Increasing launch rate.

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Skyskimmer

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Generally does anyone know how long it takes to say double the launch mass/year going into space. I mean is this something that takes five years to done for the same costs. Or can it be done in say the period of a year or too. I say this because just thinking of spacex launch plans and it got me wondering, are they lowballing it, until they can get a proven track record.

I mean I'm aware that many satellites companies, book there launchs between 5-10 years in advance but could this be cut down to being much quicker??
 
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SteveCNC

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I used to do a lot of work for Lockmart and it seemed like from what I could see it took about 2 years from start to finish to build an atlasV and about 18 months to build an atlasIIAS . Now the way the falcon9 is designed is a bit different but I would have to guess it still couldn't be made faster than maybe one year start to finish at best . Of course you can make more than one per year but that's the time it would take to ramp up production plus any time required to increase facility space .
 
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Skyskimmer

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What about hiring employee's I know spacex is pretty picky of who and how people get hired. Is it hard to recruit people, or just hard to do so cheaply?
 
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vulture4

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SpaceX has some bugs to work out, but the processing flow for the Falcon is simpler than for the Atlas or Delta - for example there are only two stages and the payload, no strap-ons and no vertical integration at all.
 
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bdewoody

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Skyskimmer":32r27hyf said:
What about hiring employee's I know spacex is pretty picky of who and how people get hired. Is it hard to recruit people, or just hard to do so cheaply?
The people involved in building rockets that will be used for unmanned and manned space vehicles are highly skilled and not cheap labor. They are highly paid and expected to get the job done right every time. Rushing the construction of a booster or a space vehicle would not be a wise choice as the failure of one single part could end up causing a disaster.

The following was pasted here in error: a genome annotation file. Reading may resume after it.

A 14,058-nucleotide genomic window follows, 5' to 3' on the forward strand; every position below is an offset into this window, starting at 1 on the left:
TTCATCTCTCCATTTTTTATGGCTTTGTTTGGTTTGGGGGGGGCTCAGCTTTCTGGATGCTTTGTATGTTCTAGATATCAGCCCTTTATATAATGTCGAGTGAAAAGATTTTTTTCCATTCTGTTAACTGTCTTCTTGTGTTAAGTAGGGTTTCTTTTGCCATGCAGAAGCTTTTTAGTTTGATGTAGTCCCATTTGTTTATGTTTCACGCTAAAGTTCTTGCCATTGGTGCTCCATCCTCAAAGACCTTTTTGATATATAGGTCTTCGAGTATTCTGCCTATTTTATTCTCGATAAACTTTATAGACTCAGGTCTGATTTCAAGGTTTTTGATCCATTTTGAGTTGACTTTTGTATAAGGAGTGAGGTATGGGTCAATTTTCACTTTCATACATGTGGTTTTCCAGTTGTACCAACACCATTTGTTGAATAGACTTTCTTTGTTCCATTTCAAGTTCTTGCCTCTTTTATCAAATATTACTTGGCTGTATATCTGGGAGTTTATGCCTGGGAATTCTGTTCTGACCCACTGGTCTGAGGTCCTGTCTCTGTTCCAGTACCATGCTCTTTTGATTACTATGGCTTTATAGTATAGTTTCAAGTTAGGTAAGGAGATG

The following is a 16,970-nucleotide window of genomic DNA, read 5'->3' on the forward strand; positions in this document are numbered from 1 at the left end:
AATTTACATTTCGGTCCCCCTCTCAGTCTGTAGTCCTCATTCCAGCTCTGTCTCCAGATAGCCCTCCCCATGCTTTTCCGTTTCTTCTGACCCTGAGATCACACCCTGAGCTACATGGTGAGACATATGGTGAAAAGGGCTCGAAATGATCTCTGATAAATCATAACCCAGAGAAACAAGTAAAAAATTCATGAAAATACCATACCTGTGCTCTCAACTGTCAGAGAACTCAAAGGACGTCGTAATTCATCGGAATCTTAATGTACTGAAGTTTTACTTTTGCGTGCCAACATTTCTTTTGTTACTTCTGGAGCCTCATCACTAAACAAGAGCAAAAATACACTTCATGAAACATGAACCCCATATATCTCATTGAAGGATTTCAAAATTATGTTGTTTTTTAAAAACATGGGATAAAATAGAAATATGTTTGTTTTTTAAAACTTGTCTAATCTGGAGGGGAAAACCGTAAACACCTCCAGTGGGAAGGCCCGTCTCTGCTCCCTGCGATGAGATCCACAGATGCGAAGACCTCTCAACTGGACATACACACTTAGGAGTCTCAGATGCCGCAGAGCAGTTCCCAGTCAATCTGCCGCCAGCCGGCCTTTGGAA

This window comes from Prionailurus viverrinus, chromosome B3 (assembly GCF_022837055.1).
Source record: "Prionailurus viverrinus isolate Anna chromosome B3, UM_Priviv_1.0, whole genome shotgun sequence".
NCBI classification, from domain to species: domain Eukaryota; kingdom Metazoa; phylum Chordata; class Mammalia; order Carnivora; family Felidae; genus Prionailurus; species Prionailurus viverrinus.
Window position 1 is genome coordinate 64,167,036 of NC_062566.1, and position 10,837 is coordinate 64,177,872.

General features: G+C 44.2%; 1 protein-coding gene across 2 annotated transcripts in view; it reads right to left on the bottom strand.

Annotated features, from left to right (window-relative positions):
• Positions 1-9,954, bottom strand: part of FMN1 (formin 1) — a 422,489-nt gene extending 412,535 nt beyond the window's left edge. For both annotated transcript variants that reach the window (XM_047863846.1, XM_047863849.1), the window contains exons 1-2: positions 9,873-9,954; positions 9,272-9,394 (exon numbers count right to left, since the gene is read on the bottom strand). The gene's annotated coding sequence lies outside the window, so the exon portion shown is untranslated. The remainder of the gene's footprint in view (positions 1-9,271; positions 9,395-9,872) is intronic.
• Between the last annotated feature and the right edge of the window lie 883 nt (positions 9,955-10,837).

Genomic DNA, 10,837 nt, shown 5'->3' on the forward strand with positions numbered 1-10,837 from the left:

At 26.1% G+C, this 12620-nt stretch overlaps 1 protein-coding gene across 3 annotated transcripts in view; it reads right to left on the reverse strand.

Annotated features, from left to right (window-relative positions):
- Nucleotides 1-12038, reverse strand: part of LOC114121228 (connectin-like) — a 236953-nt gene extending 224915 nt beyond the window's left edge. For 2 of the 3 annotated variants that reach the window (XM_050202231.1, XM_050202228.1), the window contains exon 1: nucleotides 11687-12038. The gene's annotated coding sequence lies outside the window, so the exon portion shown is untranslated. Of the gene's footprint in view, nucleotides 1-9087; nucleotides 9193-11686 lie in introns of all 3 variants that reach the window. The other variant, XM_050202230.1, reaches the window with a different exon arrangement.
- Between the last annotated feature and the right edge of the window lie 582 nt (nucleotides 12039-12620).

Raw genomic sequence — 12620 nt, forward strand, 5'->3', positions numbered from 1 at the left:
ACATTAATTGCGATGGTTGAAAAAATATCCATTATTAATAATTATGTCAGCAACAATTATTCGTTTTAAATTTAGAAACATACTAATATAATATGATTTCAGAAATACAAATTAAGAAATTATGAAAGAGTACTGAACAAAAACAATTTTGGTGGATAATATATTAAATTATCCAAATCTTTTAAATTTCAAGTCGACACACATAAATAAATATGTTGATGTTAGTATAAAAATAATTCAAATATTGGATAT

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vulture4

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Agree, but there is substantial waste in most US operations that makes them noncompetitive on the world commercial market. Musk has a reputation for refusing all the redundancy, optional services and emergency systems that commonly find their way into permanent requirements because they can be justified, but in reality are not essential and add to cost.
 
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Skyskimmer

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bdewoody":3h7j0gat said:
Skyskimmer":3h7j0gat said:
What about hiring employee's I know spacex is pretty picky of who and how people get hired. Is it hard to recruit people, or just hard to do so cheaply?
The people involved in building rockets that will be used for unmanned and manned space vehicles are highly skilled and not cheap labor. They are highly paid and expected to get the job done right every time. Rushing the construction of a booster or a space vehicle would not be a wise choice as the failure of one single part could end up causing a disaster.
What is highly paid though that's a bit vague do you mean in the 200k a year range or around 100k or so?
 
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